If you’re scheduled for rotator cuff surgery, you might think there’s nothing to do but wait—but actually, now is a great time to make preparations that will help your recovery.
A rotator cuff is a collection of four muscles and their tendons that form a cuff around the shoulder joint to help lift and rotate the arm. The muscles also help stabilize the ball of the shoulder joint in the socket of the shoulder blade, especially when the arm is raised overhead.
People can injure their rotator cuffs in many ways, but most injuries affect the tendons that attach the four rotator cuff muscles to the arm and shoulder bones. Tears may cause pain, weakness or a lack of function.
Frequently, injuries to the rotator cuff tendons do not require surgery and can be treated with physical therapy, steroid injections, anti-inflammatory medication and activity modifications that help reduce pain.
“I’ve had a partial rotator cuff tear since I was in college,” says R. Alexander Creighton, MD, chief of orthopedic sports medicine for UNC Orthopaedics. “It’s been stable for 30 years, and I’ve never needed surgery.”
However, some rotator cuff injuries do require surgery to repair. Usually, these injuries are caused either by a traumatic event such as dislocating a shoulder or by degeneration, a natural aging process that thins and weakens the rotator cuff tendons. Injuries from degeneration are more common and increase in frequency with age.
Rotator cuff surgery is usually done with arthroscopic techniques. A small fiber-optic tube (arthroscope) fitted with a camera and a light is guided into the shoulder joint through a small incision. Surgeons can evaluate the full joint and look at what needs to be repaired. Then instruments are inserted into the incision to repair, reconstruct or remove damaged tissue.
Almost all patients go home the same day as the surgery. Full recovery can take up to a year, although 80 percent of the progress is made within the first six months after surgery.
Ask Yourself These Questions Before Rotator Cuff Surgery
“Before your surgery, it’s good to think ahead to what you will need after surgery,” Dr. Creighton says. “Get a support system in place so that the days following surgery go as smoothly as possible.”
Here are the things you should be thinking about in the weeks leading up to your rotator cuff surgery:
1. Who will take me home after surgery?
Rotator cuff surgery is performed under general or regional anesthesia, or a combination of the two, and most people don’t need to spend the night in the hospital. That means you’ll need help getting home and taking care of yourself while the medication wears off. Make arrangements for someone to drive you home and take care of you immediately after your surgery.
2. Who will help me in the weeks after surgery?
“Logistically, you will only be able to use one arm for a while,” Dr. Creighton says. “Because the shoulder that we operated on will need time to heal, you’ll need to restrict and protect shoulder movements, which means you’ll need help with some common tasks.”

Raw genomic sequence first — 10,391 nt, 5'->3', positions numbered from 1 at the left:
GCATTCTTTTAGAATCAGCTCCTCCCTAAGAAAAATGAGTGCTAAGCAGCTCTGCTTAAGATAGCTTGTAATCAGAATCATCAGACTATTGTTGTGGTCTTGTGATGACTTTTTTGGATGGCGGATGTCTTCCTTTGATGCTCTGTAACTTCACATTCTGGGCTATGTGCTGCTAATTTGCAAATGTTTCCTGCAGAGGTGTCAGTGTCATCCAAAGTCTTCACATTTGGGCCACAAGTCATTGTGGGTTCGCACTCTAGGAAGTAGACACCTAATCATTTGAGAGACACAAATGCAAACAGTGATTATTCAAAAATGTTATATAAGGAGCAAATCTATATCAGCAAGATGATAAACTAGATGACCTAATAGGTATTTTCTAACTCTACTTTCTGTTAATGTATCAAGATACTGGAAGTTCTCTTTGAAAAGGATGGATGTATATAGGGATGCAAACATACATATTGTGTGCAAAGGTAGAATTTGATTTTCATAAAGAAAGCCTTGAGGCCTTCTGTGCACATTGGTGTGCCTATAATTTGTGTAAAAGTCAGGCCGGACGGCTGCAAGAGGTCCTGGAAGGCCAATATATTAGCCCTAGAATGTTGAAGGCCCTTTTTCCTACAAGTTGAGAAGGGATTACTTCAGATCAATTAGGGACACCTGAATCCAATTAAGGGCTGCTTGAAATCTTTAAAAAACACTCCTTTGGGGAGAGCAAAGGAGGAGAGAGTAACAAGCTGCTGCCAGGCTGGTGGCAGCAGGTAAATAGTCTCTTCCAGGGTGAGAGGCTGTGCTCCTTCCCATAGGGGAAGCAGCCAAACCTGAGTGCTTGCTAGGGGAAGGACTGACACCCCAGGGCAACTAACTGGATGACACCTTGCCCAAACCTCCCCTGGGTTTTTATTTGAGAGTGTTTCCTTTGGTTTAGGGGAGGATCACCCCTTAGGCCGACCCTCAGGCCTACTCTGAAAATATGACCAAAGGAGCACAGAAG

You might need help preparing food, dressing yourself or caring for children or pets. If you have friends or family members who can help you, or if you plan to hire help, make those arrangements in advance and set expectations for loved ones about what you’ll need. Talk to a social worker at your hospital if you need help finding or paying for assistance.
3. Am I practicing my “T. rex” arm?
Dr. Creighton says it’s good to use a “T. rex arm” for several weeks after surgery. This means keeping your upper arm close to your side, without rotating your shoulder or fully extending the arm to the front, side or back. He says it’s good to start doing this a couple of weeks before the surgery to make sure you don’t overuse your shoulder before the procedure.
4. Which physical therapist will I use for rehabilitation?
It’s important to establish a relationship with a physical therapist before your first rehabilitation appointment. Select a therapist before your surgery and do a pre-surgery visit with him or her, if you can.
“Postoperative therapy is such a key component of recovery, and it’s helpful to not be meeting your physical therapist for the first time at your first post-op visit,” Dr. Creighton says.
5. How will I sleep?
Many people with rotator cuff injuries have a difficult time finding a comfortable sleeping position. Surgery can make that even more challenging. Think about how you might sleep after your surgery, and spend a few nights beforehand getting used to it. You might try sleeping on the uninjured shoulder or in a recliner.
6. Do I understand what will happen during and after surgery?
Don’t be afraid to ask your doctor all the questions you have about your surgery and recovery process.
“Education is really important. We strive to help patients understand everything that will happen during and after surgery,” Dr. Creighton says.
It also can help to talk to people who have had a similar experience. They might have advice, and you can see what a successful surgery looks like months or years later.
7. Do I have the right mindset for recovery?
“Rotator cuff surgery is a delayed-gratification type of surgery,” Dr. Creighton says. “Have the mindset going into it that this will not be a quick fix. The goal of the surgery is to improve pain and function, but it doesn’t happen right away.”
It takes most people up to a year to fully recover from rotator cuff surgery. There’s a healing phase, a stretching and range-of-motion testing phase, then a strength-gaining phase. Mentally preparing yourself for the long road after surgery is just as important as any other preparation you can make.
If you’d like to learn more about rotator cuff surgery or see if it’s a good option for you, make an appointment with UNC Orthopaedics.